Copyright: Waits V. Third Story
"I didn't think at this point in my life I'd be in a courtroom defending my songs, I'd rather be on stage or in a studio writing songs."
When Waits and Herb Cohen met in the L.A Troubadour in 1971, Cohen was already a settled rock manager/ label owner/ publisher and music business attorney. Over the years brothers Herb and Martin Cohen established a number of publishing companies all located at North La Brea Avenue in Los Angeles (probably part of Herb and Martin's law firm "Cohen & Cohen" or "Cohen and Luckenbacher"- unverified). All of Waits's songs were published by Cohen's Fifth Floor Music Inc. (later transferred to or incorporated by Cohen's Third Story Music Inc.).
In 1980 Waits was approached by Francis Ford Coppola to collaborate on the soundtrack for his upcoming movie "One From The Heart". Waits's label Asylum wasn't going to be involved in this project (Waits signed a one off deal with Copolla/ Zoetrope in July, 1980). Publishing of the songs however, was maintained by Cohen/ Fifth Floor Music. Apparently in 1980 Waits and Cohen also agreed on an amendment to their existing songwriting agreement, which included a clause prohibiting exploitation of Waits's songs in commercials.
The soundtrack for "One From The Heart" kept Waits occupied from 1980 through 1981. Actual recording of the soundtrack began in October 1980. As Waits was still signed to Asylum, he was probably obliged to deliver an album for 1980. So while working on the soundtrack, Waits took some time off to record his last album for Asylum (Heartattack And Vine) to be released in September 1980.
The $26 million production of One From The Heart opened in the US and Canada, February 1982 to lukewarm reviews. The soundtrack album sat on a shelf for months until legal wrangles with CBS were sorted out. It was released in Europe by CBS (Colombia Records/ Sony Music Entertainment) early 1983, published by Fifth Floor Music Inc. in the US and by Warner Chappell Music Ltd. in Europe.
Waits separated from Cohen/ Asylum/ Fifth Floor in 1983 (before the release of "Swordfishtrombones") facing a seemingly endless series of copyright related lawsuits.
In 1993 Cohen/ Third Story licensed the songs: "Heartattack And Vine" for a Levi's jeans commercial in Europe and "Ruby's Arms" for French ads for Williams' Gel shaving cream and "Opening Montage/ Once Upon A Town" for use in a Suchard Chocolate commercial in Argentina. Waits (seeking damages for "lost income" and "embarrasment and humiliation") sued Third Story claiming they violated the 1980 amendment to his songwriting agreement, which included a clause prohibiting exploitation of his work in commercials.
WAITS WINS RULING ON USE OF SONGS IN COMMERCIALS(1)
September 10, 1994
LOS ANGELES: An L.A. Superior Court judge has reinforced Tom Waits' longstanding opposition to commercial use of his work, and awarded the singer/ songwriter $20,000 in damages for the "embarrasment and humiliation" that arose after his music publishers licensed two of Waits' songs for use in foreign TV ads.
In his tentative decision Aug. 23, Judge Harvey A. Schneider also ruled that Waits was entitled to recover any monies received by Third Story Music from the use of the tunes in the spots, but added that he was "unpersuaded" by expert testimony claiming that Waits' damages for lost income totaled $500,000, and found in favor of Third Story on that count.
Waits sued Third Story, the publishing firm operated by his former manager Herb Cohen and Cohen's brother, Martin, in March 1993. Waits alleged that the company violated a 1980 amendment to his 1977 songwriting agreement, which included a clause prohibiting exploitation of his work in commercials, by licensing the song "Heartattack And Vine" for a Levi's jeans commercial in the U.K. and the composition "Ruby's Arms" for French ads for Williams' Gel shaving cream(4) (Billboard, April 17, 1993).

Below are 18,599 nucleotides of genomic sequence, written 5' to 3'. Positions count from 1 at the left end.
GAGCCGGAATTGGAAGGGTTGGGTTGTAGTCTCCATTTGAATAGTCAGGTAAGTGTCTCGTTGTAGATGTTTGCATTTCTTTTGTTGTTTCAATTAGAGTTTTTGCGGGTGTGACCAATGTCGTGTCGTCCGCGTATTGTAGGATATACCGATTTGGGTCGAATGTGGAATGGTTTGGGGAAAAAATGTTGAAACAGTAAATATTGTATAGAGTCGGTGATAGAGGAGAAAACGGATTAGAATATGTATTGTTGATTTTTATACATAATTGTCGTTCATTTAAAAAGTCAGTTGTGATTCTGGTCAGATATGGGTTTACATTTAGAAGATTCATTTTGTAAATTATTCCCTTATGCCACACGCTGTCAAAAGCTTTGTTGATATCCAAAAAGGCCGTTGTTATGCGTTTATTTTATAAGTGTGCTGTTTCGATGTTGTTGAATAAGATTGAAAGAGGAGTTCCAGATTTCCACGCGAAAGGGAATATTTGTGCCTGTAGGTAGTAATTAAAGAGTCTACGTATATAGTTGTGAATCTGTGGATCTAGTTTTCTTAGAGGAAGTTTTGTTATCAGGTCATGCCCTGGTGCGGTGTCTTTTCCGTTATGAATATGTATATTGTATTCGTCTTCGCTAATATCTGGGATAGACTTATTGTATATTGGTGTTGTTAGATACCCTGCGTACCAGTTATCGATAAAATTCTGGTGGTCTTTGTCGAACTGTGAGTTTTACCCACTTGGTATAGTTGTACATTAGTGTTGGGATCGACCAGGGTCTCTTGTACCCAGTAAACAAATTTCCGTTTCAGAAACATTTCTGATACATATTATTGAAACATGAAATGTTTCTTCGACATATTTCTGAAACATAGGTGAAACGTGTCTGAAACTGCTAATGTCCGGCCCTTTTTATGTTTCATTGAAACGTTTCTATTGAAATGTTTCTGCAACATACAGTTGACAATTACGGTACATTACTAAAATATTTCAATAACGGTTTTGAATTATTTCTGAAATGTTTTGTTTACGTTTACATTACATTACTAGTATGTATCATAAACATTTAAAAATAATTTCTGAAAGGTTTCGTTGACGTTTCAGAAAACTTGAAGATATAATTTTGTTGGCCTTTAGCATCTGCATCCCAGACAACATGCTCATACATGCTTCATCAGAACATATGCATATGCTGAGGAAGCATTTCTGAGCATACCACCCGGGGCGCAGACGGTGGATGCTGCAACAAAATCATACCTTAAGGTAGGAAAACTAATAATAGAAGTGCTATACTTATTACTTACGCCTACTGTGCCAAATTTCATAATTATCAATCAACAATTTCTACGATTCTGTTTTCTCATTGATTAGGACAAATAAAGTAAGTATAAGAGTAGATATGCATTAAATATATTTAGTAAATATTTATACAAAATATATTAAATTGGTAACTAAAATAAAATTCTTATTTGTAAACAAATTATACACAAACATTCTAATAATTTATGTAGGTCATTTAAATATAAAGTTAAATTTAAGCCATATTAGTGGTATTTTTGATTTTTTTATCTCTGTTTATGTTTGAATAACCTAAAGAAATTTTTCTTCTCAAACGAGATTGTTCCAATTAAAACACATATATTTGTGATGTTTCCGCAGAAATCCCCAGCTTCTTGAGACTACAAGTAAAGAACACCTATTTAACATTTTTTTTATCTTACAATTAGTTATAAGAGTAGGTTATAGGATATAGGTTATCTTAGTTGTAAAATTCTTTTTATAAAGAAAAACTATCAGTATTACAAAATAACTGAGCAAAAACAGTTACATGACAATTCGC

Schneider ruled that "Waits' consent is required before any of his compositions may be used in a commercial, irrespective of the amount obtained by [Third Story] for commercial use."
The judge added that a disputed paragraph in the agreement stated that Third Story was allowed to proceed without Waits' consent only if a song license pertained to "grand rights" (for usage in plays and films, but not commercials), and if such a license resulted in gross payments of more than $50,000.
Schneider wrote, "A songwriter, such as Waits, has a legitimate concern that his compositions may be denigrated by their use in commercials. It is for this reason that a songwriter who takes his material seriously might insist upon the absolute right to prohibit any use of his compositions in commercials."
However, in rejecting Waits' loss-of-income claim, Schneider said he was "not yet convinced that the use of Waits' songs in a commercial necessarily renders the songs valueless for further noncommercial exploitation."
Third Story attorney Evan Cohen, noting that Schneider found that Waits' consent is required for any of his songs to be licensed for commercial use, suggests that Third Story may contest the scope of the ruling. "This lawsuit only deals with Waits' albums written between 1977 and 1980, and deals with no other copyrights, and there are Waits copyrights not affected by this decision," Cohen says. "There are seven albums that are not affected by this decision."
Cohen believes that Schneider's decision will be made final in 20 to 40 days, pending a ruling on unspecified issues that Third Story will bring before the court. The attorney says that Third Story will appeal the decision.
The current decision marks Waits' second court victory in recent years stemming from his efforts to prevent his songs and distinctive musical style from being used in commercials. In 1990, the singer/ songwriter was awarded $2.5 million in a federal court action against Frito-Lay Inc. and its ad agency, which had used a Waits soundalike in an ad for Salsa Rio Doritos chips (Billboard, May 19, 1990).